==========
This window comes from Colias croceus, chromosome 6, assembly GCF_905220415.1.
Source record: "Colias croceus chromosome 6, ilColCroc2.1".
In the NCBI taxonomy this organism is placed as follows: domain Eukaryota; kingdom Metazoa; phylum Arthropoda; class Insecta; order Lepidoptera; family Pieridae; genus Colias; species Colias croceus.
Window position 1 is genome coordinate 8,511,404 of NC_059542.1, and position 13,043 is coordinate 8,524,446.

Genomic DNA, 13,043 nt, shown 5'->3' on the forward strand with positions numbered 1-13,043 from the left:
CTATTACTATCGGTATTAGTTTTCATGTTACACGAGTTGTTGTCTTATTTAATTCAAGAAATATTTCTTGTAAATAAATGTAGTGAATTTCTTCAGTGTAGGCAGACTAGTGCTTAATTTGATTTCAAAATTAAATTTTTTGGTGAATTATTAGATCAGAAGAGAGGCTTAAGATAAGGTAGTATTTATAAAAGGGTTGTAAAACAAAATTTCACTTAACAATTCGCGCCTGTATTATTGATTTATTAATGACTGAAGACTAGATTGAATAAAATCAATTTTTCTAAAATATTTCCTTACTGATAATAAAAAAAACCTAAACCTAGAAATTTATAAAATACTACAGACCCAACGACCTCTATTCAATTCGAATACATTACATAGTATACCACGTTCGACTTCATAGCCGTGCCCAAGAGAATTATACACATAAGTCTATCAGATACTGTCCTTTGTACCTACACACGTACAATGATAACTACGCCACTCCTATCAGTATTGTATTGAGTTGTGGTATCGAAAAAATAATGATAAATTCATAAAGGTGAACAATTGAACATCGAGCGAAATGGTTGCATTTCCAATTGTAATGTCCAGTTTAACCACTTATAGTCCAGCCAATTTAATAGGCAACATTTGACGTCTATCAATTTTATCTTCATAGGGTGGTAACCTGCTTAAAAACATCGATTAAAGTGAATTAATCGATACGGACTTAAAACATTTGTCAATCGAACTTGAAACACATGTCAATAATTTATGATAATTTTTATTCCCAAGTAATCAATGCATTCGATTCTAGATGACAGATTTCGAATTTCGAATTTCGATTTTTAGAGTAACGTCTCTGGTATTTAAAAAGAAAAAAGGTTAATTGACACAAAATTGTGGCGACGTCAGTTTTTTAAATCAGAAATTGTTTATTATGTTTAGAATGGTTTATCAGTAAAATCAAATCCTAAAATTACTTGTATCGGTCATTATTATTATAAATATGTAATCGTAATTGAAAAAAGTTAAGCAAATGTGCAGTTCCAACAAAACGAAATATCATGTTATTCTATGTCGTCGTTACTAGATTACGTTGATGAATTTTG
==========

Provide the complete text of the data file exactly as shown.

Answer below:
This window comes from Colias croceus, chromosome 6, assembly GCF_905220415.1.
Source record: "Colias croceus chromosome 6, ilColCroc2.1".
In the NCBI taxonomy this organism is placed as follows: domain Eukaryota; kingdom Metazoa; phylum Arthropoda; class Insecta; order Lepidoptera; family Pieridae; genus Colias; species Colias croceus.
Window position 1 is genome coordinate 8,511,404 of NC_059542.1, and position 13,043 is coordinate 8,524,446.

Genomic DNA, 13,043 nt, shown 5'->3' on the forward strand with positions numbered 1-13,043 from the left:
CTATTACTATCGGTATTAGTTTTCATGTTACACGAGTTGTTGTCTTATTTAATTCAAGAAATATTTCTTGTAAATAAATGTAGTGAATTTCTTCAGTGTAGGCAGACTAGTGCTTAATTTGATTTCAAAATTAAATTTTTTGGTGAATTATTAGATCAGAAGAGAGGCTTAAGATAAGGTAGTATTTATAAAAGGGTTGTAAAACAAAATTTCACTTAACAATTCGCGCCTGTATTATTGATTTATTAATGACTGAAGACTAGATTGAATAAAATCAATTTTTCTAAAATATTTCCTTACTGATAATAAAAAAAACCTAAACCTAGAAATTTATAAAATACTACAGACCCAACGACCTCTATTCAATTCGAATACATTACATAGTATACCACGTTCGACTTCATAGCCGTGCCCAAGAGAATTATACACATAAGTCTATCAGATACTGTCCTTTGTACCTACACACGTACAATGATAACTACGCCACTCCTATCAGTATTGTATTGAGTTGTGGTATCGAAAAAATAATGATAAATTCATAAAGGTGAACAATTGAACATCGAGCGAAATGGTTGCATTTCCAATTGTAATGTCCAGTTTAACCACTTATAGTCCAGCCAATTTAATAGGCAACATTTGACGTCTATCAATTTTATCTTCATAGGGTGGTAACCTGCTTAAAAACATCGATTAAAGTGAATTAATCGATACGGACTTAAAACATTTGTCAATCGAACTTGAAACACATGTCAATAATTTATGATAATTTTTATTCCCAAGTAATCAATGCATTCGATTCTAGATGACAGATTTCGAATTTCGAATTTCGATTTTTAGAGTAACGTCTCTGGTATTTAAAAAGAAAAAAGGTTAATTGACACAAAATTGTGGCGACGTCAGTTTTTTAAATCAGAAATTGTTTATTATGTTTAGAATGGTTTATCAGTAAAATCAAATCCTAAAATTACTTGTATCGGTCATTATTATTATAAATATGTAATCGTAATTGAAAAAAGTTAAGCAAATGTGCAGTTCCAACAAAACGAAATATCATGTTATTCTATGTCGTCGTTACTAGATTACGTTGATGAATTTTG